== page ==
Early Thursday morning I watched vessels of the Coast Guard and Carabinieri slowly moving around the waters near split rock, not too far south of Soccorso. Above, a police helicopter made repeated passes over the shoreline and then further out. Half an hour later it was joined by a second helicopter, this one with pontoons. After about an hour and a half, the helicopters departed but the boats remained the entire day.
The day before, when the sea was up, a 20-year-old boy from Casamiccola was caught in a strong undertow. His friend tried to save him, but failed. Both were strong swimmers.
Everyone knows that bodies are never found. But they searched all day nevertheless.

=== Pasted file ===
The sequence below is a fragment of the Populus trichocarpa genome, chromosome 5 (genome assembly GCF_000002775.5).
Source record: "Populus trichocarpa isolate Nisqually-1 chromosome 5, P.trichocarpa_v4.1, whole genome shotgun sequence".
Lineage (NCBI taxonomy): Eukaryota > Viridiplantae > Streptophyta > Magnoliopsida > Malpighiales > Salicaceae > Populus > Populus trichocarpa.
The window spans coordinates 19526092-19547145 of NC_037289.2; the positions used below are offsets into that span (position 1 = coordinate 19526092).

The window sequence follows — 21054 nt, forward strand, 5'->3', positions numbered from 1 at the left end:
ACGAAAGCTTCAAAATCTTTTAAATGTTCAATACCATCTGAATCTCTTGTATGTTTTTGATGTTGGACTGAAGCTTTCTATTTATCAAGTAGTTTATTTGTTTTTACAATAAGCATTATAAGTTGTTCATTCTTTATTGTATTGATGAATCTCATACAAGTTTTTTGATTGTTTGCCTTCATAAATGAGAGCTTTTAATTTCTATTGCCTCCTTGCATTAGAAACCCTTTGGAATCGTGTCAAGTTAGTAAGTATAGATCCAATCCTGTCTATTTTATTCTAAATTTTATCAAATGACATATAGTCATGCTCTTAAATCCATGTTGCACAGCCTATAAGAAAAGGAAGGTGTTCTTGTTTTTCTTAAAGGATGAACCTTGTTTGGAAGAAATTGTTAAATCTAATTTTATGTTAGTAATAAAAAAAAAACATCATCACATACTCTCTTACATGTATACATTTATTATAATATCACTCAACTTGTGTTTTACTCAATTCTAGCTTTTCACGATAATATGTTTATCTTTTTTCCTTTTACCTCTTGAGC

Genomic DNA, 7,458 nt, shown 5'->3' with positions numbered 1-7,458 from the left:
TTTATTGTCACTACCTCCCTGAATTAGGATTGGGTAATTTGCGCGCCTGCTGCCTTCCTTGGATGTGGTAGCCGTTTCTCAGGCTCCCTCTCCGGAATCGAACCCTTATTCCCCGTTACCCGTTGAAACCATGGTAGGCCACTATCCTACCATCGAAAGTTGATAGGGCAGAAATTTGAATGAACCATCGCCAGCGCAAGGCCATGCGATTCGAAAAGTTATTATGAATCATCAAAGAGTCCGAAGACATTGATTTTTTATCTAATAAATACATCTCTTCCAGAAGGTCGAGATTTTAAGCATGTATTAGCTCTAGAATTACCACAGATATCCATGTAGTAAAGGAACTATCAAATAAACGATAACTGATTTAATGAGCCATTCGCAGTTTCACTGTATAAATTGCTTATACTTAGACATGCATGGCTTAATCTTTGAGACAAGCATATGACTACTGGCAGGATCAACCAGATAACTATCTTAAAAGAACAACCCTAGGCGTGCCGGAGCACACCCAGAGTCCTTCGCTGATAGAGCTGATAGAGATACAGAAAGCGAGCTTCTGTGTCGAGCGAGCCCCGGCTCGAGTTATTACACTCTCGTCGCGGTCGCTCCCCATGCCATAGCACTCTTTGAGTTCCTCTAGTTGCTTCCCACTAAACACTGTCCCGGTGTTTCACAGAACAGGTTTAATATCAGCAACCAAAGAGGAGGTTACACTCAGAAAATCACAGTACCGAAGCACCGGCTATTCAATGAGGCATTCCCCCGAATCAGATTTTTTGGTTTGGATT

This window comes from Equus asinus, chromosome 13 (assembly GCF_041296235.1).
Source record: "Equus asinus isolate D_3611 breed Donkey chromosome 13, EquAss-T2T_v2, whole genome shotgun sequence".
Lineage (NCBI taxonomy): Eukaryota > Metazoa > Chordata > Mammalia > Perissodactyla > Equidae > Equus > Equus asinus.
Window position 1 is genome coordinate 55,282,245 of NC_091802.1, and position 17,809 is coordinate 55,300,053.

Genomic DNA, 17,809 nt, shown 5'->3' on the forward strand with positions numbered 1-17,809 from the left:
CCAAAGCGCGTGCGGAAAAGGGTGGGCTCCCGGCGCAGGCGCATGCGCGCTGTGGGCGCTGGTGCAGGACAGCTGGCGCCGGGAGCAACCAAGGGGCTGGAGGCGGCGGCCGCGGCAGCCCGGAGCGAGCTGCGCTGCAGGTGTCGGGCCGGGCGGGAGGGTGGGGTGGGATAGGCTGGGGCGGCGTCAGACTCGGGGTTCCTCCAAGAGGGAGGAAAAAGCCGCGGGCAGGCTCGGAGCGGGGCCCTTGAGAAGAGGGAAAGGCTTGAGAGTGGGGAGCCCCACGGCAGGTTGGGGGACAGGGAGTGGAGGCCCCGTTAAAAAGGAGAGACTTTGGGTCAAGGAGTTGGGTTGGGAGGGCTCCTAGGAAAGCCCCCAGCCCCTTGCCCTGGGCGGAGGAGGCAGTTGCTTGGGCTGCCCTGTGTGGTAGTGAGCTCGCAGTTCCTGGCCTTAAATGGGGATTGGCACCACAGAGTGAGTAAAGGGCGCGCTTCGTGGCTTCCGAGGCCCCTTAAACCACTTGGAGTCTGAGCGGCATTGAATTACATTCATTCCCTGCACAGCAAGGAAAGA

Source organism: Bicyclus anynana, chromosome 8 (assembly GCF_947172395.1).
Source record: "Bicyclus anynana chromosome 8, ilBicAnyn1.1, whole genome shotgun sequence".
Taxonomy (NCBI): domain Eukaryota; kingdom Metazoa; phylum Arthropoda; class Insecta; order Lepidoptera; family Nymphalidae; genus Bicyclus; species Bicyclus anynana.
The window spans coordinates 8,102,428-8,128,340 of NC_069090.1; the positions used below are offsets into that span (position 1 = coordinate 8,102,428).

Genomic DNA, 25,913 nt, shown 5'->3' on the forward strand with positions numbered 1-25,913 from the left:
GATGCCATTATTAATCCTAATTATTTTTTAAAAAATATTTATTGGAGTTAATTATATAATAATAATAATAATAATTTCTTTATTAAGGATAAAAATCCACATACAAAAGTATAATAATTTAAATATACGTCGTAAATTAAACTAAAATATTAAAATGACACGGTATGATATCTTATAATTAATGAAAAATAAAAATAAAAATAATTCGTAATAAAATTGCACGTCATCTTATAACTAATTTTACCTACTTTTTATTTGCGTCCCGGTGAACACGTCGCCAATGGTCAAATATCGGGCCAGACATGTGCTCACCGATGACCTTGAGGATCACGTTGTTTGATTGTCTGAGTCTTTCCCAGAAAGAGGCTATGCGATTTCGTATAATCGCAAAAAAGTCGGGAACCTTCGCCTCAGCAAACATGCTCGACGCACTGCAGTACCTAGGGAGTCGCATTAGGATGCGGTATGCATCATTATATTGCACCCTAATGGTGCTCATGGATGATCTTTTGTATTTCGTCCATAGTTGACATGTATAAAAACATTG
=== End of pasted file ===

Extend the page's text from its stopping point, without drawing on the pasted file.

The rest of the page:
The next morning the pontoon helicopter and the Carabinieri boat returned and resumed the search. After an hour they both departed.
I hiked down the mountain to the high stone terrace overlooking the shore near split rock. A curious crowd had gathered. They leaned over, looked down at the green sea frothing around dark stones. “There,” one girl said to her sister, pointing. “That’s where the boy was swimming. And the sea swept him away.”
Mark Twain’s proof that a miracle had occurred beside a tree, five years ago: “See? There’s the tree.”
A drum sounding in the village around noon announced that the boy's body had been found. Unfortunately it was in pieces, after having been pounded against rocks. The father of the boy--a very wealthy Catholic—had made it clear that no effort should be spared to recover his son's remains for a proper church service and burial.
Sylvia said that just last month another boy drowned and his father, a physician, told the authorities not to undergo a lengthy and expensive search.
"Dead is dead," he told them.